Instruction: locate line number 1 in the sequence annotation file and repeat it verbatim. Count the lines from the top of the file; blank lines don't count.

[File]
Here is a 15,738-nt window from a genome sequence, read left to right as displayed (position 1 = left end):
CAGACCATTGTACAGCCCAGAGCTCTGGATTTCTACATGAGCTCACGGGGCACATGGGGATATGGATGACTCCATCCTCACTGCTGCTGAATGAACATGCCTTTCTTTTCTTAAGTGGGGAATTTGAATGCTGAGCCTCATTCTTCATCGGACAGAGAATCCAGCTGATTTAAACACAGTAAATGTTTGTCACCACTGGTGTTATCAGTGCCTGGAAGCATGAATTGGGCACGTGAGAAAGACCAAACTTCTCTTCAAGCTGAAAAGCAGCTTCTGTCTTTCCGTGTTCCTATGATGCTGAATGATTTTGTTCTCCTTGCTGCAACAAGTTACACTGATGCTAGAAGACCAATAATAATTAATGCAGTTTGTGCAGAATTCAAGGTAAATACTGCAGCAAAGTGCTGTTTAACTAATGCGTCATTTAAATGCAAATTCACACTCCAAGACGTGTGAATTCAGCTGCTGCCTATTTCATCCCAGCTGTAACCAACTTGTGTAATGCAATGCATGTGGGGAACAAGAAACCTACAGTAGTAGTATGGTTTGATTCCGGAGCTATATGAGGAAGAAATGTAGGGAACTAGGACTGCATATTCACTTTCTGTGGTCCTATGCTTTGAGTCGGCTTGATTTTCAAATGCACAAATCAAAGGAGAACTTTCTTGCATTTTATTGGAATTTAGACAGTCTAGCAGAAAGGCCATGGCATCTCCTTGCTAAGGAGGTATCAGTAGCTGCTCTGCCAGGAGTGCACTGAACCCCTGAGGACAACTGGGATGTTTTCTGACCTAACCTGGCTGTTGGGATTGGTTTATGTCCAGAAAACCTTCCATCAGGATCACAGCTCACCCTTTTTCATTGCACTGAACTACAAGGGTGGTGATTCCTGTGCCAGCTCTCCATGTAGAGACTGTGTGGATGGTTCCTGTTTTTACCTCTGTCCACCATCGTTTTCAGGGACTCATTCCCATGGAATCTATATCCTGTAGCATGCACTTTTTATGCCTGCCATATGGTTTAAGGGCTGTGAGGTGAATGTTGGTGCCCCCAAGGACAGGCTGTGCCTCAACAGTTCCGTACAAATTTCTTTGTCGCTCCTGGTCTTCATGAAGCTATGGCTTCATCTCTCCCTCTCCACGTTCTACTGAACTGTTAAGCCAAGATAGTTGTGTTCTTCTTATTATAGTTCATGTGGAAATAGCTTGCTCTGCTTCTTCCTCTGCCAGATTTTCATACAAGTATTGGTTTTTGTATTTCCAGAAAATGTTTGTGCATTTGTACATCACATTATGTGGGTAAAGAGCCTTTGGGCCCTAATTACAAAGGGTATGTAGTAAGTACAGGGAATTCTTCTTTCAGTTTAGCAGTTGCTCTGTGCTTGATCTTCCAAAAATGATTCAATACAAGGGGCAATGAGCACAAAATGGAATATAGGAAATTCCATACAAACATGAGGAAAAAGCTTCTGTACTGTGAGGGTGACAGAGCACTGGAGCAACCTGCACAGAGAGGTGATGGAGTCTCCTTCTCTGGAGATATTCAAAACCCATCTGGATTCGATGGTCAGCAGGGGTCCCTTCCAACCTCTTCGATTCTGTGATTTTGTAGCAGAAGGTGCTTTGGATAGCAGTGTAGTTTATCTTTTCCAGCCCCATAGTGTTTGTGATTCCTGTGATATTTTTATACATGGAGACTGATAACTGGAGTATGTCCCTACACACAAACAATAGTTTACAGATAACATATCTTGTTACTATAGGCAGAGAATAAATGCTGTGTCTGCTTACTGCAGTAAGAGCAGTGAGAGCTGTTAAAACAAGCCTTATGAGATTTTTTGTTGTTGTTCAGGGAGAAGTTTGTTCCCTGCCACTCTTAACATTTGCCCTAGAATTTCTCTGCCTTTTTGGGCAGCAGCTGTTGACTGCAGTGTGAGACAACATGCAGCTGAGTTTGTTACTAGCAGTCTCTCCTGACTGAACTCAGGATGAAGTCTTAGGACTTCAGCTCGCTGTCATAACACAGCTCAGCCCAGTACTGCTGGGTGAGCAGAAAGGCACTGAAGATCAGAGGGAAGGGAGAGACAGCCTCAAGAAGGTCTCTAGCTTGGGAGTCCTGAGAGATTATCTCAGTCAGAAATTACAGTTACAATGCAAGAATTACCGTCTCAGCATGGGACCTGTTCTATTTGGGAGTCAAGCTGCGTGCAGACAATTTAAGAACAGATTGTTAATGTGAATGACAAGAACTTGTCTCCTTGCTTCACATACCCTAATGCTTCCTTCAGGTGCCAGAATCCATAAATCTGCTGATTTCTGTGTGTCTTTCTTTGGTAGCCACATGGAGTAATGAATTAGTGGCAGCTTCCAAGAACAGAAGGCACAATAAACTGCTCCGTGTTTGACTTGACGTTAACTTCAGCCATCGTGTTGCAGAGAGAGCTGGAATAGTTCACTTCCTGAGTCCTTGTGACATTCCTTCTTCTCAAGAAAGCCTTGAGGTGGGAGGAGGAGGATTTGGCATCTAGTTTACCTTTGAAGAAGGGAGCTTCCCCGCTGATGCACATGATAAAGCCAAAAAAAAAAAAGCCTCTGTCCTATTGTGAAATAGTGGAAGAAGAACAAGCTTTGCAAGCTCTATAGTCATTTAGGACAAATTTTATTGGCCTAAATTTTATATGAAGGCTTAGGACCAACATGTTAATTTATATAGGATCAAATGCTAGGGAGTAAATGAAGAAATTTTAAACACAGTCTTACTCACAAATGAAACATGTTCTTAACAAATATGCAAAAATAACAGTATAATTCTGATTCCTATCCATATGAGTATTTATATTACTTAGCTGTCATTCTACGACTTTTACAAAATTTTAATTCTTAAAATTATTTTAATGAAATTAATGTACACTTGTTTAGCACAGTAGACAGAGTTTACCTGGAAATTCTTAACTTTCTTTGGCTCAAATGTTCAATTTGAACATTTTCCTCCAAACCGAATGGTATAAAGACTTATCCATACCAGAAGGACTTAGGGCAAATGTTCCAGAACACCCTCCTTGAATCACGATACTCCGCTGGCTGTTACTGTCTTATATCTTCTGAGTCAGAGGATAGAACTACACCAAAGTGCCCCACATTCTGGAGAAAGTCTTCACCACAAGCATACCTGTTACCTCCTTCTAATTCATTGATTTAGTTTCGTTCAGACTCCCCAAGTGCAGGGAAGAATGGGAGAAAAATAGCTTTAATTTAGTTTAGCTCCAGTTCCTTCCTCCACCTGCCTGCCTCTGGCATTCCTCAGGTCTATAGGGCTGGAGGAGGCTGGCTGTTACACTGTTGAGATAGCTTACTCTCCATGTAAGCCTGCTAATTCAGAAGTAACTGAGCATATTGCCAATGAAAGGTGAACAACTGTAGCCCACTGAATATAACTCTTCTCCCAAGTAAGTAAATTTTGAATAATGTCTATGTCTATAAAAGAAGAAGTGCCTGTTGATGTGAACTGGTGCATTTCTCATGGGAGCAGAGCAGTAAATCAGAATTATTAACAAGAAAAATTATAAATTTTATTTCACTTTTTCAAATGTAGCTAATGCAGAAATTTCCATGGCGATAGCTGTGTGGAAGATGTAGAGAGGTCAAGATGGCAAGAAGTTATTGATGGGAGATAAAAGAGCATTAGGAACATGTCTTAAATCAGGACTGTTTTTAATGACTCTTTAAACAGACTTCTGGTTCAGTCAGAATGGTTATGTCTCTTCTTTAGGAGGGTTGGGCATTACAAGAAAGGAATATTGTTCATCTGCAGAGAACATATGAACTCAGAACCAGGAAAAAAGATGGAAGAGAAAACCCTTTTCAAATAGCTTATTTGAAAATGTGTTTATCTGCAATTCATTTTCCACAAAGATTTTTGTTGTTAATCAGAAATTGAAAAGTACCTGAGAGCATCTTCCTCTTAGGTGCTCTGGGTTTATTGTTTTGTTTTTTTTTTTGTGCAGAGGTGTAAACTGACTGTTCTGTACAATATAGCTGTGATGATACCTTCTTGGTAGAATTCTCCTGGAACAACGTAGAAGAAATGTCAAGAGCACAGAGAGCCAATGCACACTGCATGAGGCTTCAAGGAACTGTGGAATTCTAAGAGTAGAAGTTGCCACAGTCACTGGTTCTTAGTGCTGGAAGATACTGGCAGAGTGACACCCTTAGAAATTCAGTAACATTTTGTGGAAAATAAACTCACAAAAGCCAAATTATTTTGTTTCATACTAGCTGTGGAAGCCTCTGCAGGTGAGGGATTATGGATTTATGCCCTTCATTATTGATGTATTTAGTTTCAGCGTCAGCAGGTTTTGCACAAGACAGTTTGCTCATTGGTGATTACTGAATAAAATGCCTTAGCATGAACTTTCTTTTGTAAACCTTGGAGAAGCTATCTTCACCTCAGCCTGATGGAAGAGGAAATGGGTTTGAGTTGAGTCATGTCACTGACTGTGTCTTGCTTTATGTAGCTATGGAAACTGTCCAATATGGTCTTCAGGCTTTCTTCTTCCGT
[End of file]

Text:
Here is a 15,738-nt window from a genome sequence, read left to right as displayed (position 1 = left end):